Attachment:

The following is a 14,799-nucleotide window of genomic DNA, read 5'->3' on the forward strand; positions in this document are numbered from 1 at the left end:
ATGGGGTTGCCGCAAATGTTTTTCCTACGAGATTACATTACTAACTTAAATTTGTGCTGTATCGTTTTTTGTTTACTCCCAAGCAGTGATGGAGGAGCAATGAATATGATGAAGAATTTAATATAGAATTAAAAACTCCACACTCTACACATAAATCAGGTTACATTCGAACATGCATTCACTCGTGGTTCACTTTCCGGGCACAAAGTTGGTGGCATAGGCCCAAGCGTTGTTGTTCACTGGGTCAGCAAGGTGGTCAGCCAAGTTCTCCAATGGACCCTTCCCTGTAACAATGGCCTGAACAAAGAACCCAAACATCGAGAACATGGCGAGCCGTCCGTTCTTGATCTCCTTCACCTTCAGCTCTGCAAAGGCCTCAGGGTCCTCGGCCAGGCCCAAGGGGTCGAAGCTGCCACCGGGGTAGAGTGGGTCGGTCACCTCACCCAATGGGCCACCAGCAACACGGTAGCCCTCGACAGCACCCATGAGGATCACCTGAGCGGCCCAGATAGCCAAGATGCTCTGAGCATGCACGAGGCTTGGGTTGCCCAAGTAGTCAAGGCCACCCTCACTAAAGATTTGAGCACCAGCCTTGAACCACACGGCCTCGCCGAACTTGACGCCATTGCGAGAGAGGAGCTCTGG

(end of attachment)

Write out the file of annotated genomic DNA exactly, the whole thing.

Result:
The following is a 14,799-nucleotide window of genomic DNA, read 5'->3' on the forward strand; positions in this document are numbered from 1 at the left end:
ATGGGGTTGCCGCAAATGTTTTTCCTACGAGATTACATTACTAACTTAAATTTGTGCTGTATCGTTTTTTGTTTACTCCCAAGCAGTGATGGAGGAGCAATGAATATGATGAAGAATTTAATATAGAATTAAAAACTCCACACTCTACACATAAATCAGGTTACATTCGAACATGCATTCACTCGTGGTTCACTTTCCGGGCACAAAGTTGGTGGCATAGGCCCAAGCGTTGTTGTTCACTGGGTCAGCAAGGTGGTCAGCCAAGTTCTCCAATGGACCCTTCCCTGTAACAATGGCCTGAACAAAGAACCCAAACATCGAGAACATGGCGAGCCGTCCGTTCTTGATCTCCTTCACCTTCAGCTCTGCAAAGGCCTCAGGGTCCTCGGCCAGGCCCAAGGGGTCGAAGCTGCCACCGGGGTAGAGTGGGTCGGTCACCTCACCCAATGGGCCACCAGCAACACGGTAGCCCTCGACAGCACCCATGAGGATCACCTGAGCGGCCCAGATAGCCAAGATGCTCTGAGCATGCACGAGGCTTGGGTTGCCCAAGTAGTCAAGGCCACCCTCACTAAAGATTTGAGCACCAGCCTTGAACCACACGGCCTCGCCGAACTTGACGCCATTGCGAGAGAGGAGCTCTGG